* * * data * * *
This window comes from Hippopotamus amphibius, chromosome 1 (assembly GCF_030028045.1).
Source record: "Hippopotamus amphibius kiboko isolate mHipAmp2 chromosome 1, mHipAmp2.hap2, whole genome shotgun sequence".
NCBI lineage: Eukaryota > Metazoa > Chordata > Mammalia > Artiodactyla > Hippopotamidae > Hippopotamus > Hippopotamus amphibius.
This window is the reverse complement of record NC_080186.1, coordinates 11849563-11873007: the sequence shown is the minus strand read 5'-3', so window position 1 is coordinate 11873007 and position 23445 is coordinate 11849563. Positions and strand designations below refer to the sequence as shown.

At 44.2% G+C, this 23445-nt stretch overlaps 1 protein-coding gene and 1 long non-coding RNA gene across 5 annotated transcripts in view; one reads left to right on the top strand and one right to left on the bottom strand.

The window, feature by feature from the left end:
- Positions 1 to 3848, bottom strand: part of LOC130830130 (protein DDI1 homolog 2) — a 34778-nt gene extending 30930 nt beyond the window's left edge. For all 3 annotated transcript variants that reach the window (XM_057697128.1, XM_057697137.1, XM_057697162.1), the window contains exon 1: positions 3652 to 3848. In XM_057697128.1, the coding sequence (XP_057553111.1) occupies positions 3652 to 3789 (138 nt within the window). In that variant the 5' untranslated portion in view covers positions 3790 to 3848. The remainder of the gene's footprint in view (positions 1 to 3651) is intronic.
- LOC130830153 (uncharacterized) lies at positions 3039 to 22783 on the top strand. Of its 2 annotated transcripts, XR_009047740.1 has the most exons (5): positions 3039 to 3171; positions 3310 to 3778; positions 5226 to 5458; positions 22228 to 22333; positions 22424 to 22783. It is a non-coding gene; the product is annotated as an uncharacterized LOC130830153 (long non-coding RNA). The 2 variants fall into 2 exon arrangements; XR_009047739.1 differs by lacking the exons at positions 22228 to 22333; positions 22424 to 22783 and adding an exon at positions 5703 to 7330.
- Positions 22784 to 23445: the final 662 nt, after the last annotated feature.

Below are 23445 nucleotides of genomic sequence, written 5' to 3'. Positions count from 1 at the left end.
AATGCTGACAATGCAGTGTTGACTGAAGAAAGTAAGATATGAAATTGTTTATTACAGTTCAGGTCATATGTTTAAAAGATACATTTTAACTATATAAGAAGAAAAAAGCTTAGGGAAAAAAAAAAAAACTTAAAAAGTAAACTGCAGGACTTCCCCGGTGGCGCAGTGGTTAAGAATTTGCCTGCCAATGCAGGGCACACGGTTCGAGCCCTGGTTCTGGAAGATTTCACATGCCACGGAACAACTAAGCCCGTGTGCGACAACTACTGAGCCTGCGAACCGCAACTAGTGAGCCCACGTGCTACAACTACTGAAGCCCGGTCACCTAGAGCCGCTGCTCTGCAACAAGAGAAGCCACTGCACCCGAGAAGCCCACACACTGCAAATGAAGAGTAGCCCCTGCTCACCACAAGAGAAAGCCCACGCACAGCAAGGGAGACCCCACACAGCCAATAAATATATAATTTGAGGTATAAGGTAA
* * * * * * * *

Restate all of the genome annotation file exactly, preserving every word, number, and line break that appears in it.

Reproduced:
This window comes from Hippopotamus amphibius, chromosome 1 (assembly GCF_030028045.1).
Source record: "Hippopotamus amphibius kiboko isolate mHipAmp2 chromosome 1, mHipAmp2.hap2, whole genome shotgun sequence".
NCBI lineage: Eukaryota > Metazoa > Chordata > Mammalia > Artiodactyla > Hippopotamidae > Hippopotamus > Hippopotamus amphibius.
This window is the reverse complement of record NC_080186.1, coordinates 11849563-11873007: the sequence shown is the minus strand read 5'-3', so window position 1 is coordinate 11873007 and position 23445 is coordinate 11849563. Positions and strand designations below refer to the sequence as shown.

At 44.2% G+C, this 23445-nt stretch overlaps 1 protein-coding gene and 1 long non-coding RNA gene across 5 annotated transcripts in view; one reads left to right on the top strand and one right to left on the bottom strand.

The window, feature by feature from the left end:
- Positions 1 to 3848, bottom strand: part of LOC130830130 (protein DDI1 homolog 2) — a 34778-nt gene extending 30930 nt beyond the window's left edge. For all 3 annotated transcript variants that reach the window (XM_057697128.1, XM_057697137.1, XM_057697162.1), the window contains exon 1: positions 3652 to 3848. In XM_057697128.1, the coding sequence (XP_057553111.1) occupies positions 3652 to 3789 (138 nt within the window). In that variant the 5' untranslated portion in view covers positions 3790 to 3848. The remainder of the gene's footprint in view (positions 1 to 3651) is intronic.
- LOC130830153 (uncharacterized) lies at positions 3039 to 22783 on the top strand. Of its 2 annotated transcripts, XR_009047740.1 has the most exons (5): positions 3039 to 3171; positions 3310 to 3778; positions 5226 to 5458; positions 22228 to 22333; positions 22424 to 22783. It is a non-coding gene; the product is annotated as an uncharacterized LOC130830153 (long non-coding RNA). The 2 variants fall into 2 exon arrangements; XR_009047739.1 differs by lacking the exons at positions 22228 to 22333; positions 22424 to 22783 and adding an exon at positions 5703 to 7330.
- Positions 22784 to 23445: the final 662 nt, after the last annotated feature.

Below are 23445 nucleotides of genomic sequence, written 5' to 3'. Positions count from 1 at the left end.
AATGCTGACAATGCAGTGTTGACTGAAGAAAGTAAGATATGAAATTGTTTATTACAGTTCAGGTCATATGTTTAAAAGATACATTTTAACTATATAAGAAGAAAAAAGCTTAGGGAAAAAAAAAAAAACTTAAAAAGTAAACTGCAGGACTTCCCCGGTGGCGCAGTGGTTAAGAATTTGCCTGCCAATGCAGGGCACACGGTTCGAGCCCTGGTTCTGGAAGATTTCACATGCCACGGAACAACTAAGCCCGTGTGCGACAACTACTGAGCCTGCGAACCGCAACTAGTGAGCCCACGTGCTACAACTACTGAAGCCCGGTCACCTAGAGCCGCTGCTCTGCAACAAGAGAAGCCACTGCACCCGAGAAGCCCACACACTGCAAATGAAGAGTAGCCCCTGCTCACCACAAGAGAAAGCCCACGCACAGCAAGGGAGACCCCACACAGCCAATAAATATATAATTTGAGGTATAAGGTAA